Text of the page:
One Beijing resident, Li Youyou, 33, sees the stratified nature of reproduction in China playing out within her own circle. A wealthy friend with a high-earning husband is having her second child this year. Another, from a modest background, gave birth this summer; when Ms. Li asked her about a second, she said she could barely contemplate providing for this one. Ms. Li, who teaches English, was planning a visit to bring a gift for the baby. She wondered if she should just give money.
Ms. Li has no near-term plans for a family. She hopes instead to pursue a doctorate in linguistics, preferably in the United States.
“Having a relationship is not my priority right now,” she said. “I more want to focus on my career.”
‘I should have $200,000 saved before having a child’
MY OWN EXPERIENCE AS AN AMERICAN has been in some respects Danish, in others Chinese. I am one of the lucky ones: Thanks to scholarships, and my mother’s tremendous sacrifices, I graduated from college without debt. Thus unencumbered, I spent most of my 20s working and studying overseas. Along the way, I got two master’s degrees, and built a rewarding, if not especially remunerative, career. In my late 20s, I learned about egg freezing. It seemed like a secret weapon I could use to stave off the decision of if and when to have kids — an absolution, of sorts, for spending these years abroad and not searching terribly hard for a partner.
At 34, I finally underwent the procedure. Last year, I did another round. Ever since then, there’s a number I’ve been playing with as I’ve wondered about whether and when I will use those eggs. According to my back-of-the envelope calculations, I should have $200,000 saved before having a child.
To be clear, I am fully aware that people far worse off than me have children all the time. I know that even the prospect of a pre-pregnancy savings target vaults me firmly into the realm of tragicomic middle-class absurdity. I am resolutely not saying that if you don’t have this (or any sum of) money, you should reconsider children.
Rather, this number is a hybrid — an acknowledgment of the financial realities of single parenthood, but also the arithmetic crystallization of my anxieties around parenthood in our precarious era. To me, it demonstrates that even with my abundant privileges, it can still feel so risky, and on some days impossible, to bring a child into the world. And from the dozens of conversations I’ve had in reporting this essay, it’s clear these anxieties are shaping the choices of many others, too.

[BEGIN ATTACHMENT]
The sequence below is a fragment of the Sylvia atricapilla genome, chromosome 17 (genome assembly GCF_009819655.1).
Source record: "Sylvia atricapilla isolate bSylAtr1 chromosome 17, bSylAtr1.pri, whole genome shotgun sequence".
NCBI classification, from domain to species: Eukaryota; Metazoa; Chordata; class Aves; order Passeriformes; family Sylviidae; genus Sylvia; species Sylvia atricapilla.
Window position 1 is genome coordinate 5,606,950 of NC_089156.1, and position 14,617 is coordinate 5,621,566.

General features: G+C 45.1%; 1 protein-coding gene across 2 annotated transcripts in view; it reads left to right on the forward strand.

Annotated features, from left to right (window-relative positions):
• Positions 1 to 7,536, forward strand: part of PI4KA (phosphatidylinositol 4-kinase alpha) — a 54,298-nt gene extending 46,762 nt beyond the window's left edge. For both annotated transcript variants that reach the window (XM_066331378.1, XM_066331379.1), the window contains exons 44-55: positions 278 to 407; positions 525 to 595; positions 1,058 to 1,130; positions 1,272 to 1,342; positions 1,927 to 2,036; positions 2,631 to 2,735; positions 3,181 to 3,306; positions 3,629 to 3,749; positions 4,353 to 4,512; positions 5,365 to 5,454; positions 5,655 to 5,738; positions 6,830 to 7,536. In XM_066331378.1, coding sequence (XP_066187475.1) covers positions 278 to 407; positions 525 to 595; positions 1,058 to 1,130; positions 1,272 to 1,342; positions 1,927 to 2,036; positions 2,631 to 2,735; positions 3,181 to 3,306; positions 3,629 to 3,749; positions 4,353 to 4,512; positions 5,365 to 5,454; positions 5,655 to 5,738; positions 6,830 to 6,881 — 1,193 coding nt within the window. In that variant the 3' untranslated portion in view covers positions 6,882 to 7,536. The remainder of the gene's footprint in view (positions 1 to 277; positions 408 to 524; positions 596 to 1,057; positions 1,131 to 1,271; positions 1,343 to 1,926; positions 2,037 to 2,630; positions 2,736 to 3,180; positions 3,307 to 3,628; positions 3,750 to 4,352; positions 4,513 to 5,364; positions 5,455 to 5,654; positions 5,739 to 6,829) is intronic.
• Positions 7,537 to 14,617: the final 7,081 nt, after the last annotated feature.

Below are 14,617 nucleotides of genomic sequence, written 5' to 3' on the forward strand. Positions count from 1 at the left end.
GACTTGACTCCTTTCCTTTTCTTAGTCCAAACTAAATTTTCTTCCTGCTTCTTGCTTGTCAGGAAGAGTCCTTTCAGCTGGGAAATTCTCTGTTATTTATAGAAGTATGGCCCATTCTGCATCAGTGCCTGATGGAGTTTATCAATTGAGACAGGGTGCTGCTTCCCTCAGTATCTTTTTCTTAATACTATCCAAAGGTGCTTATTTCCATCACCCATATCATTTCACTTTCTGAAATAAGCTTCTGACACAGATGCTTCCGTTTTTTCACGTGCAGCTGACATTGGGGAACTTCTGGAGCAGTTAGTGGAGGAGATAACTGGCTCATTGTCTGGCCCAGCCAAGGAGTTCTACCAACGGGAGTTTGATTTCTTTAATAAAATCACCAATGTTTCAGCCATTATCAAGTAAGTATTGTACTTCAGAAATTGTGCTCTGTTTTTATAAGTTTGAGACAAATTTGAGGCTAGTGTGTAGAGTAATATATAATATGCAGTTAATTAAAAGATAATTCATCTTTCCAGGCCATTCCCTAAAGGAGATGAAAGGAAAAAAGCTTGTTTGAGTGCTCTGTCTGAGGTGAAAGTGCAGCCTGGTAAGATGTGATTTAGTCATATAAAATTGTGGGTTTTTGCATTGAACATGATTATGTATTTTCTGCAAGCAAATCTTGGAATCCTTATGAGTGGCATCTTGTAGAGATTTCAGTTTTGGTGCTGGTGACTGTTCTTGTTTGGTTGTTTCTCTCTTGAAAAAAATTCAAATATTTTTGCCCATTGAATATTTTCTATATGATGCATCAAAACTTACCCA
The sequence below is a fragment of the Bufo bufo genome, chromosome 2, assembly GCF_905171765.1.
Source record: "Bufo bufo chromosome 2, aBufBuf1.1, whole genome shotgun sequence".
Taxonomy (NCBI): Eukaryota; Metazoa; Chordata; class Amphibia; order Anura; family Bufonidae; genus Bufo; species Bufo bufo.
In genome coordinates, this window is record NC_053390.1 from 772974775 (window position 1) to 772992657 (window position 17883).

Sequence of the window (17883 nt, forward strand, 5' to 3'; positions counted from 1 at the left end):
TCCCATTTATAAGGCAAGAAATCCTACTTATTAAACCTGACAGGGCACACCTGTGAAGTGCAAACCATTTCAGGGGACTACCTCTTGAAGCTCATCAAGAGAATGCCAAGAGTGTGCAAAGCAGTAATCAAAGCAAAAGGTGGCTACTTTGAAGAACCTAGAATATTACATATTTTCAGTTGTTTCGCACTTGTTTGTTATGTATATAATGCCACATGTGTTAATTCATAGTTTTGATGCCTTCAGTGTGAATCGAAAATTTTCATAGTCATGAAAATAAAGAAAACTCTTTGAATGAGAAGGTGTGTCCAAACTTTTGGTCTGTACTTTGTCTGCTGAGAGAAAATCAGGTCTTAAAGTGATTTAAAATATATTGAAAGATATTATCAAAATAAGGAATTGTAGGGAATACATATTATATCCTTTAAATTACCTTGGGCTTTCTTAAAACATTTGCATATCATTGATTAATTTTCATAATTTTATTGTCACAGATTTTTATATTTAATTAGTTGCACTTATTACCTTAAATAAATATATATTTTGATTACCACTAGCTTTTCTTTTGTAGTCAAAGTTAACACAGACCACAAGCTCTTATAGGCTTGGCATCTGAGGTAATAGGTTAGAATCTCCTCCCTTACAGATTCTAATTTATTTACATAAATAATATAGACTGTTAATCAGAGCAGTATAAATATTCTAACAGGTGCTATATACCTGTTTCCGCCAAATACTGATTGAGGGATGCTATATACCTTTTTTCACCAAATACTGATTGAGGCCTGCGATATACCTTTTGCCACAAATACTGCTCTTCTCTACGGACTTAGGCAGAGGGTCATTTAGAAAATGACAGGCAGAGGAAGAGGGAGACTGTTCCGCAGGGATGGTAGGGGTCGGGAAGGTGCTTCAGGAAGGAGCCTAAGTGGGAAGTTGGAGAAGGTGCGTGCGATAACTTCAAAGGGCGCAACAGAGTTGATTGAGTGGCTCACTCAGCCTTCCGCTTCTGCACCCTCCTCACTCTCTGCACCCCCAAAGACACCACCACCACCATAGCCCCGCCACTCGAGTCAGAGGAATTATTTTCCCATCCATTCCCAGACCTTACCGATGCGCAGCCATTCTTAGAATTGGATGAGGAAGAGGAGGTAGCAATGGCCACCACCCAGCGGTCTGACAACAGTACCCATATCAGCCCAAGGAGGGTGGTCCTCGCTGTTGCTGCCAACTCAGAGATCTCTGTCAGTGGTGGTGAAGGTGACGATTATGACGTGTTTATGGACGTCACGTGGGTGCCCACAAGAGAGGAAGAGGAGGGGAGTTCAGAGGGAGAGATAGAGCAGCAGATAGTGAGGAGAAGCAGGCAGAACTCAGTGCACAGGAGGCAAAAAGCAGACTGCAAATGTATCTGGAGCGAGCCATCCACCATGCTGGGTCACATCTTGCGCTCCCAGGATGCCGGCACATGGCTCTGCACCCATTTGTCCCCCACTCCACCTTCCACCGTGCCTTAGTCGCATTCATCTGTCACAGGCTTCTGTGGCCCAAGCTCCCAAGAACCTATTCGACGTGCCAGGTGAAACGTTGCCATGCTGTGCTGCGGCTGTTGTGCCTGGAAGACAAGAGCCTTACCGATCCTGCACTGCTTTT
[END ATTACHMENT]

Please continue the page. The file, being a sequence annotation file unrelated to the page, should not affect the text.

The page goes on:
Where did I get the $200,000 figure from? First, there’s at least $40,000 for two rounds of IVF. (That I am contemplating this route also speaks to the obstacles of dating under late capitalism — but that’s a subject for a different article.) Thousands of dollars in hospital bills for a birth, provided it’s not a complicated one.
As a freelancer, I wouldn’t be eligible for paid leave, so I’d either need child care (easily $25,000 a year or more) until the child starts prekindergarten, or have enough saved to support us while I’m not working. I could sell my studio apartment, but homeownership is a key means by which parents pay for college, and I am as terrified of relinquishing this asset as I am of launching a child into the job market sans higher education credentials. On some days, I tell myself I’m being responsible by waiting. On other days, I wonder how this anxiety over my present might crowd out the future I envision.
The point is not really whether $200,000 is reasonable; it is that the very notion of attaching a dollar figure to an experience as momentous as parenthood is a sign of how much my mind-set has been warped by this system that leaves us each so very much on our own, able to avail ourselves of only what we can pay for.
For decades, people with as much good fortune as I have were relatively immune to these anxieties. But many of the difficulties that have long faced working-class women, and especially women of color, are trickling up. These women have worked multiple jobs without stability or benefits, and raised children in communities with underfunded schools or poisoned water; today, middle-class parents, too, are time-starved, squeezed out of good school districts, and anxious about plastic and pollution.
In the 1990s, black feminists, facing the conditions above, developed the analytical framework known as reproductive justice, an approach that goes beyond reproductive rights as they are usually understood — access to abortion and contraceptives — to encompass the right to have children humanely: to “have children, not have children, and parent the children we have in safe and sustainable communities,” as the collective SisterSong put it.
Reproductive justice was not always well understood or embraced by mainstream reproductive rights groups. (Loretta Ross, one of the founders of the movement, said an early focus group found people thought the term referred to seeking fairness for photocopiers.) But the trickling up of reproductive injustice could potentially give it broader traction. “White America is now feeling the effects of neoliberalism capitalism that the rest of America has always felt,” Ms. Ross said.
Are we prepared, though, for what it asks of us? Ms. Ross compared reproductive justice activism to parenting. “When you parent, you’ve got to work on safe drinking water, and safe schools and a clean bedroom at the same time,” she said. “People’s lives are holistic and interconnected. You can’t pull on one thread without shaking up the whole thing.” Seen in this light, incremental improvements like paid parental leave are only a partial fix for our current crisis, a handful of crumbs when our bodies and souls require a nourishing meal.